Sydney Law Review
One of the purposes of the splendid collection of essays that appear in this special issue of the Sydney Law Review is to honour the outstanding and continuing contribution of Professor Harold Luntz to the law of torts. Indeed, Professor Luntz himself contributes a fascinating essay of his own — ‘Personal journey through the law of torts’, an essay that he describes as ‘intensely personal and very anecdotal.’ In various ways, the other essays in this collection respond to the enactment of the Civil Liability Act 2002 (NSW) and its counterparts in other States, all of which quickly followed the publication of the Ipp Report.
The themes of the essays are directed to the policy and future direction of tort law including the law of damages. The changes that the Civil Liability Acts make to substantive tortious doctrines, particularly the law of negligence, are wideranging. The essays note key areas of change and contribute to the lively debate as to whether the reforms unwisely trespass onto, or prudently provide necessary structural support for, the tortious doctrines that the common law has developed.
As Luntz points out in his essay, torts law has become essentially a system of accident compensation. With the exception of the law of defamation in New South Wales, negligence actions constitute all but a small percentage of the tort cases with which Australian lawyers deal. That is not to say that practitioners are never called on to advise concerning such torts as trespass to the person, trespass to land, malicious prosecution, false imprisonment, conspiracy to injure, intimidation and inducing breach of contract. But years may pass before a practitioner is called on to advise in respect of any of these ‘so called’ intentional torts. In contrast, seldom does a month pass without a solicitor in general practice being asked to advise in respect of a claim for damages for negligence.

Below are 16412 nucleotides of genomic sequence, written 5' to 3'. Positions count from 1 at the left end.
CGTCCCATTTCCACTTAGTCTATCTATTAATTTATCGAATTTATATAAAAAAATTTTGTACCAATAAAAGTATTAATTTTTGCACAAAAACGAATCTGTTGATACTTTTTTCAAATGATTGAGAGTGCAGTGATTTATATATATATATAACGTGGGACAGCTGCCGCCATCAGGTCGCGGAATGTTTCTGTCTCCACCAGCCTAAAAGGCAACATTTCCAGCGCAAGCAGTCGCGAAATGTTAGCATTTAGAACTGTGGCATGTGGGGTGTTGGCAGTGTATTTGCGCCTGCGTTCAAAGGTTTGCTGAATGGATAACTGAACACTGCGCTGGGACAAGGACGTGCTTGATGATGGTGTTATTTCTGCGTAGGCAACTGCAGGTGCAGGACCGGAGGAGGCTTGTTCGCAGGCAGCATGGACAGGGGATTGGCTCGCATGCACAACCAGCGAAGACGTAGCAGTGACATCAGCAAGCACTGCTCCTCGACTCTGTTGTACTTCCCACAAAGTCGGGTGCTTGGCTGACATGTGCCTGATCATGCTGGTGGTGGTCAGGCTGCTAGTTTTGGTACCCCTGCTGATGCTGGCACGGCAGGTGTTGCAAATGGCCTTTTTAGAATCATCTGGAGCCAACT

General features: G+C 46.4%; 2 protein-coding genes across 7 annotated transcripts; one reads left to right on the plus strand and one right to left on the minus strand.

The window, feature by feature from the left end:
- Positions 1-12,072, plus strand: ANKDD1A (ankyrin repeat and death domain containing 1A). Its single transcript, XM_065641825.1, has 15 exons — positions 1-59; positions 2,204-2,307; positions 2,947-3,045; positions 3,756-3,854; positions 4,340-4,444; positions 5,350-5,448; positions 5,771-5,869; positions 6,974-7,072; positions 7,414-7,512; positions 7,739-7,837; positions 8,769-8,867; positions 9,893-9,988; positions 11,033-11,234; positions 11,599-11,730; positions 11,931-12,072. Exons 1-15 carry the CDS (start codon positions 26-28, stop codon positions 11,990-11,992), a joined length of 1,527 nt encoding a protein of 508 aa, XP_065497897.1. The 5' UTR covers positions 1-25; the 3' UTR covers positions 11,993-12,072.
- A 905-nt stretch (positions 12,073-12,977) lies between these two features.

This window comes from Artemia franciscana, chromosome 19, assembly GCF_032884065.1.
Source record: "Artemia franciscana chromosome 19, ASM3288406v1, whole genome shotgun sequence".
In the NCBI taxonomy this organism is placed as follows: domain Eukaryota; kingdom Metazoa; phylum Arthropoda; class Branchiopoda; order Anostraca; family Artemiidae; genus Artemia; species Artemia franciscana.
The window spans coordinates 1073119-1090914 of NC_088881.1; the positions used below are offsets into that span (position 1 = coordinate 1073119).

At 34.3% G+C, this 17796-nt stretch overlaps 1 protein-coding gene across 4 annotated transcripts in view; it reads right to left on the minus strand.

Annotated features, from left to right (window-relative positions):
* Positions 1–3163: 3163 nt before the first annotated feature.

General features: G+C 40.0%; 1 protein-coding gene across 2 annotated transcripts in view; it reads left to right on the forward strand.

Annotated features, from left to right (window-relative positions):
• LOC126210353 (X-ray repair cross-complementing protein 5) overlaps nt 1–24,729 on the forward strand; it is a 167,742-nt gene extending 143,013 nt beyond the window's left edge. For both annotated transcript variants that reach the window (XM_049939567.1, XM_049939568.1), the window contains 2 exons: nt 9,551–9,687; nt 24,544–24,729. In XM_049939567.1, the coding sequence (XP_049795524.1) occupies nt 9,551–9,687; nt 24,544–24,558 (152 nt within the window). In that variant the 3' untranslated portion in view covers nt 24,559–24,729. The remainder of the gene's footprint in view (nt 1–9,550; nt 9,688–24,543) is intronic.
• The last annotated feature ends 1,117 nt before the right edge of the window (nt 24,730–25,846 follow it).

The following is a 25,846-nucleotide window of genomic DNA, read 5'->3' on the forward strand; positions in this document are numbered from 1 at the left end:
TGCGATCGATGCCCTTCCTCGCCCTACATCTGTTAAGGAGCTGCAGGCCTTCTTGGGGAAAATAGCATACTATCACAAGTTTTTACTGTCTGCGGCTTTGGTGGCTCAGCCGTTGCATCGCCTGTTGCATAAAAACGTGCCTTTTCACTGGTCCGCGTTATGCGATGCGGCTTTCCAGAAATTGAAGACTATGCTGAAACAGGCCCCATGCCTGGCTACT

After the enactment of the Civil Liability Act 2002 (NSW), the New South Wales Premier, Mr Bob Carr, remarked that the Act represents ‘the biggest body of tort law reform in 70 years’. Just over 70 years ago, Lord Atkin’s speech in Donoghue v Stevenson articulated the nature of the legal duty of care on which the common law negligence action has ever since been based. His conception of the duty of care was grounded in notions of corrective justice as between neighbours. The Civil Liability Acts of the State legislatures, on the other hand, aim to reallocate, as between members of society, the distribution of losses that flow from accidents. The recent passing of these Acts makes the present an appropriate time to consider how the common law of tort, which aims to correct the injustice that was done as between the parties, is shaped by the introduction of legislation whose purpose is to achieve distributive justice.
Many readers of these essays will conclude that, in one way or another, the Civil Liability Act 2002 (NSW) and its counterparts are defective. Given the unbelievably short period that elapsed between the publication of the Ipp Report and the enactment of the New South Wales Act — about three weeks — it is hardly surprising that that legislation in particular is open to the criticism contained in Professor Barbara McDonald’s essay. Insurance crisis or not, it is difficult to understand why such a major piece of ‘reform’ was rushed through the legislatures without the public consultation and debate that usually accompanies substantial pieces of law reform. Indeed, the Ipp Report itself contains some internal evidence that, because of the time constraints imposed on the Panel, the Report was hastily compiled. What other explanation, is there for, for example, the totally inaccurate account in the Final Report of the facts and issues in the important High Court decision of Sullivan v Moody?